Clayton Patrolman William T. Faust said that he was “flagged down” late Friday night while patrolling the village by a man from Tonawanda, who reported spotting “an apelike creature” on Route 12E.
Patrolman Faust said the creature was described as being about 4 feet 6 inches tall, with long arms and light brown in color.
The creature reportedly crossed the road just ahead of the Tonawanda motorist who immediately turned around to get his headlights on the creature.
By that time, however, it was gone, although motorists in three other cars following the man also saw the creature and stopped.
Shortly before midnight, the second sighting was made by Mr. and Mrs. Manly Johnson of St. Lawrence Corners, Cape Vincent, and Mr. and Mrs. John Cymalo, Cape Vincent. Mr. Johnson said he almost ran into the thing, “I thought at first it was (a) bear standing upright. It just started onto the macadam and then turned around and ran back into the field,” he told The Times.
The animal was about 5 feet six inches tall with “a body about like a bear standing upright with tremendous shoulders,” he said, adding “It had hair around the face. It looked like it had white streaks of hair in the face part. If it was an animal it probably would have weighed about 400 pounds.”
Philly Report: Big Foot Here?
After four years of no sightings, Dave Shampine of The Times reported that two women and four teenagers saw an upright furry creature, in the woods and on the road, in the Town of Philadelphia along Simonet Road. The witnesses stated the creature initially sounded like a bear but then “cried like a baby” when hit by a rock but “seemed shy and curious.”
Once again, Milton LaSalle, “local Bigfoot aficionado,” was contacted for his thoughts–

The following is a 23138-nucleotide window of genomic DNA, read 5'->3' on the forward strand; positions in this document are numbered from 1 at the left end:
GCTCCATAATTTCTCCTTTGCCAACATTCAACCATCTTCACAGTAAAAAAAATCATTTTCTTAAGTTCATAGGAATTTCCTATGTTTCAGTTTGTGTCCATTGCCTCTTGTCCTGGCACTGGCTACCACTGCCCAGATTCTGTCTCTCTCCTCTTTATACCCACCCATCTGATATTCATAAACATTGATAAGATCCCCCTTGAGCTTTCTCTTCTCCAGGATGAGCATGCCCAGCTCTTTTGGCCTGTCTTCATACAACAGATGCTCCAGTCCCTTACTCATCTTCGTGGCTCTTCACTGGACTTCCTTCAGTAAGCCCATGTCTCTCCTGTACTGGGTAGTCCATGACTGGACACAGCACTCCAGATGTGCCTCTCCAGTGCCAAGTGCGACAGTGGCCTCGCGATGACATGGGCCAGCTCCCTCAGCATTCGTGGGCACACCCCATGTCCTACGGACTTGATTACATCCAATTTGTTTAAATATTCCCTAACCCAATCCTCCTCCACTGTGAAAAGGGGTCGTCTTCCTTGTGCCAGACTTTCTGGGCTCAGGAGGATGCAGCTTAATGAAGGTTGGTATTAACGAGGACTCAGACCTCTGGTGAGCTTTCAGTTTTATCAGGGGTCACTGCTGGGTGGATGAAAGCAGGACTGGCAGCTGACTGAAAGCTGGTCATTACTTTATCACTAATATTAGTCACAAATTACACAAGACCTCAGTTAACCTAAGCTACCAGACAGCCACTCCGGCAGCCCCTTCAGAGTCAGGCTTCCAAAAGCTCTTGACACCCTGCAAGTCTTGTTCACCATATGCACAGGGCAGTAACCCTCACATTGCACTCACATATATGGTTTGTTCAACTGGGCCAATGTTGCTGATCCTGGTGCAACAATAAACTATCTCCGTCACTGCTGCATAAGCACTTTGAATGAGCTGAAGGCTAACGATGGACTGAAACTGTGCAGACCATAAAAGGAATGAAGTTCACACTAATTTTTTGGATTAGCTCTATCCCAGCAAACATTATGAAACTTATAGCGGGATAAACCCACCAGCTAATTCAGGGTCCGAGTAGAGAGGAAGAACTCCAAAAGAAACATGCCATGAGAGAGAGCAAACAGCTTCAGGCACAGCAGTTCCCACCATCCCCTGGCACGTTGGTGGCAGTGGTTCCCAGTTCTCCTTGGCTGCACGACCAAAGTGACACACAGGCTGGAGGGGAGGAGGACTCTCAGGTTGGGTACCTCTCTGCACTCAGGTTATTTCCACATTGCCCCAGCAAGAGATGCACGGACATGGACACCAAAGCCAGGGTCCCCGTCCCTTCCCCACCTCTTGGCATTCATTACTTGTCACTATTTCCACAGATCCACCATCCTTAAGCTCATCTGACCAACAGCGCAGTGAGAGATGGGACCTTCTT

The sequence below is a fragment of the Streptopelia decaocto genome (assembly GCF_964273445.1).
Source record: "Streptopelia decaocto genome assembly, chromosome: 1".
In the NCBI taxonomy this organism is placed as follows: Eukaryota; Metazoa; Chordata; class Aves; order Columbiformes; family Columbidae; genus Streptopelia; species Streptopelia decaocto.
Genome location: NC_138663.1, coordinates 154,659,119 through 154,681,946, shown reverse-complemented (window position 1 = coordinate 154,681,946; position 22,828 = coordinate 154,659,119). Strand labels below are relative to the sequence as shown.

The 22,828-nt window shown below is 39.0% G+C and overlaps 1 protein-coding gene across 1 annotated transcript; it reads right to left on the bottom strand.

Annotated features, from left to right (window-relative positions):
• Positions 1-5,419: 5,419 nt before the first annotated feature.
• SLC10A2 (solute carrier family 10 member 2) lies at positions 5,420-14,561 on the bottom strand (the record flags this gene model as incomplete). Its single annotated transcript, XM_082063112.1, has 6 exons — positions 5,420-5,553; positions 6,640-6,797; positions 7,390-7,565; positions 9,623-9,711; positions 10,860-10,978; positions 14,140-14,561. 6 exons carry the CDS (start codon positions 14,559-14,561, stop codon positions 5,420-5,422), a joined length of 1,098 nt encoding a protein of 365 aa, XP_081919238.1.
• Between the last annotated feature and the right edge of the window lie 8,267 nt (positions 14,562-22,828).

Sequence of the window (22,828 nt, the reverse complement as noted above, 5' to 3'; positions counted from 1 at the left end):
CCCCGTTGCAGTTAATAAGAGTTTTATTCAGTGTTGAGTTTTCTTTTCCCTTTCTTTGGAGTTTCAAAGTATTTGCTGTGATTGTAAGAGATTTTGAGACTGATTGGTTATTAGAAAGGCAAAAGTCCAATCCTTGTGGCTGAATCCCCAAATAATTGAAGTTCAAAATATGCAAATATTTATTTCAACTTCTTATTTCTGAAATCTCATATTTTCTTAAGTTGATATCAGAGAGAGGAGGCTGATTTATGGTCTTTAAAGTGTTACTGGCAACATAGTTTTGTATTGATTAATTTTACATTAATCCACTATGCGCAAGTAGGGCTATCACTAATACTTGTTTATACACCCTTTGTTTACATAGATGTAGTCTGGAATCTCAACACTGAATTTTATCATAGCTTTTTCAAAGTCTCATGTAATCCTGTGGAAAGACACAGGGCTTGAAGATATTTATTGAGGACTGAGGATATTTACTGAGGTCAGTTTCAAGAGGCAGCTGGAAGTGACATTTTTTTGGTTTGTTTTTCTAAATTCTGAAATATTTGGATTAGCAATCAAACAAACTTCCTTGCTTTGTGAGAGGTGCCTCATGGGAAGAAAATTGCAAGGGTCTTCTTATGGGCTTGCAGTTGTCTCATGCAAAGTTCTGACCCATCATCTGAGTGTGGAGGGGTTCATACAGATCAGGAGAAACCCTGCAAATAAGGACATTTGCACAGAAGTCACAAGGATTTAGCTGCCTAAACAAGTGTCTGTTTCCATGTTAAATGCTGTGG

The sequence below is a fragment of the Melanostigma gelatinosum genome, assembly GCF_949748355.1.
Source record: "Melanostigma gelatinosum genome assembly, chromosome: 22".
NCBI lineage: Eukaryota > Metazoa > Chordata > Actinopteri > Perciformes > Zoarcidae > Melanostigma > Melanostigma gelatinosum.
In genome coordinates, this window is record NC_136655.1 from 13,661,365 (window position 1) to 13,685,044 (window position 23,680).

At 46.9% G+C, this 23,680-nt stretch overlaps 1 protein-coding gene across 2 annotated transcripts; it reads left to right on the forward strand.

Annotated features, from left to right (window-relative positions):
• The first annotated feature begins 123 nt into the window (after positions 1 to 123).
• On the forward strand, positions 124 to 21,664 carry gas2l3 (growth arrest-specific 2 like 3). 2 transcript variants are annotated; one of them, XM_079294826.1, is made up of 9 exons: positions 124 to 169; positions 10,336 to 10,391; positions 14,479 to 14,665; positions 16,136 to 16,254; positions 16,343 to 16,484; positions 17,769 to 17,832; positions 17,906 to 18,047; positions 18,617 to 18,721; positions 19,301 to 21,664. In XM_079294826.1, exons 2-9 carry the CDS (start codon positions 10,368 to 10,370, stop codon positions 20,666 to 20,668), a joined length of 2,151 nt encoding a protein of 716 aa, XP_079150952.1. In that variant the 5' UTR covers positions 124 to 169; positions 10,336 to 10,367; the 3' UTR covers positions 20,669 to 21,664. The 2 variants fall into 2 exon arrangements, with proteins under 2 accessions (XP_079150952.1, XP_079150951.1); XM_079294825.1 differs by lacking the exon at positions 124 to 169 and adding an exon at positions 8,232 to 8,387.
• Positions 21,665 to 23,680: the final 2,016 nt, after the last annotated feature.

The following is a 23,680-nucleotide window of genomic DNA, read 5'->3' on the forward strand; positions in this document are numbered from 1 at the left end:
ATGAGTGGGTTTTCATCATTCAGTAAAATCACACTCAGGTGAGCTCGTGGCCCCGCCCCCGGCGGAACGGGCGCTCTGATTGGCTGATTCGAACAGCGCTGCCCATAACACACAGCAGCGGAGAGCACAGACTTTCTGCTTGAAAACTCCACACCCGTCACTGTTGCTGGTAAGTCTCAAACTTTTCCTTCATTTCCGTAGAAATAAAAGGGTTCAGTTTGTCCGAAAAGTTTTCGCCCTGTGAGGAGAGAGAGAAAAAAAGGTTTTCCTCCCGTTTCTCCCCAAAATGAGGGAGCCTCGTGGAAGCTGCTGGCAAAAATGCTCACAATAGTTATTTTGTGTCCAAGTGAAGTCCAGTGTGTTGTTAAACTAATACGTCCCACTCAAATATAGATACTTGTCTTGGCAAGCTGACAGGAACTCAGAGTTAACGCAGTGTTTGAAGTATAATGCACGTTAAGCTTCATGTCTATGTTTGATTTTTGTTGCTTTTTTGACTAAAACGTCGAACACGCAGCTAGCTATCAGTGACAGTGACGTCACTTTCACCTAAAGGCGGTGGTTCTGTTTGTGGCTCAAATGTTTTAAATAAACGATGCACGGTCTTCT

He said the sighting is not the first reported in the region, but added there have bene none since about 1977 in the LaFargeville-Theresa sector. Reports of other local sightings have come from the Champion, Saranac Lake , and Harrisville sections, he said.
One of the women described the creature as having “creamy white or dirty white fur, about six feet tall, and a dog-like face with a large nose and ‘very ugly eyes,'” and it appeared to be following them. The woman disagreed when asked if she thought it might be a prank, stating, “I don’t believe it.”
1983 Dexter Sighting
After another brief absence, Bigfoot was spotted in the village of Dexter at about 1:40 p.m., August 3, in a cove behind the hardware store. A witness who called the Jefferson County Sheriff’s department described the creature as about seven feet tall, covered with curly black and brown hair, and growled. The Sheriff’s office relayed the information to the Department of Environmental Conservation (DEC), but a DEC spokesman said they were unaware of the sighting.
From then on, the only sightings of Bigfoot reported in the news for decades were the Monster Truck or the Pizza Hut Bigfoot pizza promotions during the 1990s. Just as with the ghost sightings/haunted houses a century earlier, the newspapers went cold on the subject due to a fad or a lack of sightings.
Most recently, WPBS broadcasted a segment on the Lyons Falls “Black River Monster” and Bigfoot sightings in the North Country, viewable below from their YouTube channel.